The S.M.A.R.T. way to achieve your health goals in 2020!!

Happy New Year

It’s that time of year again! Time to start thinking about what you want for this new year ahead.

Making New Year's resolutions seems to be the "in" thing to do each year, but do they really work? The answer depends upon how serious you are when you make the resolution. Sometimes it can be hard to settle on just one resolution, which often leads people to make lots of small ones. The problem with this is that it's too difficult to truly focus on so many resolutions, and by the end of January, your motivation will be sorely lacking. 

Many people will set a New Year's resolution that focus on health, wellness and fitness goals.  Today, I want to share with you the SMART system of goal setting, in order to help you stick with your New Year's resolutions and accomplish your health goals.

Why Do We Set a Goal?
Studies show that having a defined goal that you can plan, measure the progress of and eventually achieve gives a sense of accomplishment and raises our self-esteem.

Avoid the Biggest Goal Setting Mistake
The most common goal setting mistake people make is setting a goal but not thinking about how to achieve it. Now that you know that, you can avoid becoming part of the group of people who break their New Year’s resolution! 

The 3 Keys to a Successful New Year’s Resolution:
  1. Clearly defining your goal
  2. Creating an action plan
  3. Measuring your progress

How to Set a SMART Goal
Since its inception in 1981, George T. Doran’s SMART acronym has taken on many different meanings, but the main logic still stands - make goals that you can achieve! Here’s how you do it.

S – Specific
Your goal should be clear and precise so you can focus your energy and efforts on achieving it.  Think about:
  • What you want to achieve
  • Why it’s important to you
  • What resources you’ll need
  • If there are any limits
Thinking about these points will mean the difference between a vague goal like “I want to be healthier” and a specific goal like “I want to increase my daily activity so that I get a clean bill of health at my next physical”. One sets a clear path to get to your end goal.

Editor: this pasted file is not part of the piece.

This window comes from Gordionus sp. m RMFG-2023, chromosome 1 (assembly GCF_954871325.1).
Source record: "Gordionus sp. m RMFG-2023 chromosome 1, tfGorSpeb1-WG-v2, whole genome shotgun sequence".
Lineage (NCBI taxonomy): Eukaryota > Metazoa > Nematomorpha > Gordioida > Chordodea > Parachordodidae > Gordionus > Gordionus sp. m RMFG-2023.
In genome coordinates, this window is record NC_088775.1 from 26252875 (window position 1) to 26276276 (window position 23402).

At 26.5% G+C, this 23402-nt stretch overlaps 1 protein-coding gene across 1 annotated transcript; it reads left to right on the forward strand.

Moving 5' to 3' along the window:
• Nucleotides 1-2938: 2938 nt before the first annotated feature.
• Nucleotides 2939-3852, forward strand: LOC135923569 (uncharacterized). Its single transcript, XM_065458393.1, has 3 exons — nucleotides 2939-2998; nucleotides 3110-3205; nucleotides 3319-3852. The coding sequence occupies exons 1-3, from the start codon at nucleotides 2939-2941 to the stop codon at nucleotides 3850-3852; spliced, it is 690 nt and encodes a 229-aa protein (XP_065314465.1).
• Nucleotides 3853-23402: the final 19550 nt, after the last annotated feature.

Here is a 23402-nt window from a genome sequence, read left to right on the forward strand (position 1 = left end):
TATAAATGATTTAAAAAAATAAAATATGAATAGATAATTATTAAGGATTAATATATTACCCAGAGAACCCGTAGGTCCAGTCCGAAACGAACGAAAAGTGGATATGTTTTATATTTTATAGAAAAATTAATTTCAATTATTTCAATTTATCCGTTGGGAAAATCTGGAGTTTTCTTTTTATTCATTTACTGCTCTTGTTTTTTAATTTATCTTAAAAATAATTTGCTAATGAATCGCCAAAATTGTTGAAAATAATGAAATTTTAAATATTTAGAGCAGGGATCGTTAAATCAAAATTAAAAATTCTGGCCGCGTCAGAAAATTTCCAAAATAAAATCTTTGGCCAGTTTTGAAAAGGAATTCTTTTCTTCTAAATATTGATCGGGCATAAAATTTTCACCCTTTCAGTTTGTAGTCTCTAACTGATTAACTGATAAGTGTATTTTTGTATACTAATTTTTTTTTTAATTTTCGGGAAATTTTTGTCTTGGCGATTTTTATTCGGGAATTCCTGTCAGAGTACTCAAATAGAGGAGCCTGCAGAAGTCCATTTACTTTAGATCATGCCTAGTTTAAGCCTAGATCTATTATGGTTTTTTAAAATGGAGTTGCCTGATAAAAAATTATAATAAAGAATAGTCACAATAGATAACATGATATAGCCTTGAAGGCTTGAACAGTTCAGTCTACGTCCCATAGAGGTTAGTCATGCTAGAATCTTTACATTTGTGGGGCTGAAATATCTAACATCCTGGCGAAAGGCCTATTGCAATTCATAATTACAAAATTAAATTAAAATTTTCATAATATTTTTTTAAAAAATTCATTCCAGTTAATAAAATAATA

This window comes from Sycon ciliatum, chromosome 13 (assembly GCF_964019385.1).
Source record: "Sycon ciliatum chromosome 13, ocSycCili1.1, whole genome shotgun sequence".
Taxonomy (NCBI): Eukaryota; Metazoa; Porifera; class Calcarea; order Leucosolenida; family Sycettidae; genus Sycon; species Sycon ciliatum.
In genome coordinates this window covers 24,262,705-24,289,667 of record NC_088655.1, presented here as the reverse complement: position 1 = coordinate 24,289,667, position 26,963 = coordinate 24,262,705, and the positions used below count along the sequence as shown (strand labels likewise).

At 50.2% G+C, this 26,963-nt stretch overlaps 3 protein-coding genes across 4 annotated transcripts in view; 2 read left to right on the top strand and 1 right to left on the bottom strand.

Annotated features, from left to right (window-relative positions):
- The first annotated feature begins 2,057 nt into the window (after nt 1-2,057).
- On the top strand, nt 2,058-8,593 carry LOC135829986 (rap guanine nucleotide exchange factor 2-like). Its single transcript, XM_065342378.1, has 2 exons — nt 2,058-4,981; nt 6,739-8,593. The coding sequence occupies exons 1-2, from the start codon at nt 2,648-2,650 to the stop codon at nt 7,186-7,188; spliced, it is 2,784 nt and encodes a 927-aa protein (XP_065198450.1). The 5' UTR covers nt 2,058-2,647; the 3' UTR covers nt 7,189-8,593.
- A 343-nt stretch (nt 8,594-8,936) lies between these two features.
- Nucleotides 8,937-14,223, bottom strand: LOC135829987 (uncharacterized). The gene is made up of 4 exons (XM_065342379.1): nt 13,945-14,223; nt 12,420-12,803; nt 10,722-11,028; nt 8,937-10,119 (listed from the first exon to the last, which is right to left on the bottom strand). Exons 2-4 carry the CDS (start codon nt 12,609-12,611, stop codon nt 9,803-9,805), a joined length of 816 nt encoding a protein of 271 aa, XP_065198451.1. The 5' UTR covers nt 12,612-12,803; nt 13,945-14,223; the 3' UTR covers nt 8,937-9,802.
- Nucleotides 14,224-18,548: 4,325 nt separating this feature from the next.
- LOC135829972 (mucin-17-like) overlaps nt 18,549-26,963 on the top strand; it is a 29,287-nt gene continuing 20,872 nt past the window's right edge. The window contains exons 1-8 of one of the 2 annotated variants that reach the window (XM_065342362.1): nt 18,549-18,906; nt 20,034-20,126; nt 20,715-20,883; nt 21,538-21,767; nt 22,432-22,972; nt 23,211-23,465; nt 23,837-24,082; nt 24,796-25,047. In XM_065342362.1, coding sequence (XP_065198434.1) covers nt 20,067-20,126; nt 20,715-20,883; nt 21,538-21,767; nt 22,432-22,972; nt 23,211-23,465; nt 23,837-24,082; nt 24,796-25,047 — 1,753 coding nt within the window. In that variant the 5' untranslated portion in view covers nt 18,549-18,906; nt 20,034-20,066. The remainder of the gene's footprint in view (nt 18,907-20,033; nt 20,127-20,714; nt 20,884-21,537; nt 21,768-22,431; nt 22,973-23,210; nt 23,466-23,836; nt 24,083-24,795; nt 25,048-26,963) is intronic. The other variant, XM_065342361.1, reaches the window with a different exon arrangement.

M – Measurable
You need to track your progress to stay motivated, meet your deadlines, and in the end celebrate achieving your New Year’s resolution! When setting your goal, think about:
  • How will I know I’ve reached my goal?
  • How much or how many?
  • Do I have a way to track this?
Thinking about how you’ll measure success will help you come up with an action plan. For example, if your goal is to walk 10,000 steps a day, you’ll need a pedometer or other way of tracking your steps. Don't forget that many goals can be measured with non-scale victories. If you are wanting to eat cleaner foods you will know that you are on the right track by how much better you sleep, improved digestion, clearer skin, etc. 

A – Attainable
One of the most critical elements of goal setting is being realistic about your abilities and setting an achievable goal for yourself. That doesn’t mean choosing a ridiculously easy target. It means thinking about the following:
  • Do I have the mindset to achieve my goal?
  • Is my goal realistic based on my current situation?
  • Do I have the resources or support needed to achieve my goal?
  • Is this goal directly influenced by me and my actions?

R – Relevant
Choosing a goal that is exciting and relevant to you is important as well. You must be motivated by your target to work towards it. Ask yourself these questions about your goal and see if it’s still relevant to you:
  • Is achieving this goal a worthwhile effort?
  • Is it the right goal for me at this point in time?

T – Time-bound
Finally, you want to make sure you set a deadline to meet your goal. It helps you to plan out how you’ll achieve your goal and set priorities if needed. You want to consider thinking about:
  • When do I want to achieve my goal by?
  • What can I do today to meet my goal?
  • What can I do in the next six months to meet my goal?

Now that we’ve gone through the SMART system let’s look at our starting goal of “I want to be healthier”. After applying the SMART system, a more specific goal might be “I want to lower my blood pressure and cholesterol to recommended levels by August 31st".  "In order to do this, I will walk 10,000 steps a day”.  By using the SMART system, you now know what you’re aiming for and what you need to do to achieve the goal set.